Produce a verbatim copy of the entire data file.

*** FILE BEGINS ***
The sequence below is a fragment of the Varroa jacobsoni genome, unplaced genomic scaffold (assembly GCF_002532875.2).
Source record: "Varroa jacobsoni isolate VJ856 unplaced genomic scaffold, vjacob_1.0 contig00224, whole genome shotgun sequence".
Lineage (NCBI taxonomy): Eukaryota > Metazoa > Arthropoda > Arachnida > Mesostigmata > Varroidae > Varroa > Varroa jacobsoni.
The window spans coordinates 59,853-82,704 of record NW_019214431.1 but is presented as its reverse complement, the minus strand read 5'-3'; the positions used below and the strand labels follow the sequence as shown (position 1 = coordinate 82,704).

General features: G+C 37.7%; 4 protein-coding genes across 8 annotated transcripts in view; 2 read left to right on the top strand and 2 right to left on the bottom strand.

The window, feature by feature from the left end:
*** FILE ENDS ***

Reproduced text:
The sequence below is a fragment of the Varroa jacobsoni genome, unplaced genomic scaffold (assembly GCF_002532875.2).
Source record: "Varroa jacobsoni isolate VJ856 unplaced genomic scaffold, vjacob_1.0 contig00224, whole genome shotgun sequence".
Lineage (NCBI taxonomy): Eukaryota > Metazoa > Arthropoda > Arachnida > Mesostigmata > Varroidae > Varroa > Varroa jacobsoni.
The window spans coordinates 59,853-82,704 of record NW_019214431.1 but is presented as its reverse complement, the minus strand read 5'-3'; the positions used below and the strand labels follow the sequence as shown (position 1 = coordinate 82,704).

General features: G+C 37.7%; 4 protein-coding genes across 8 annotated transcripts in view; 2 read left to right on the top strand and 2 right to left on the bottom strand.

The window, feature by feature from the left end: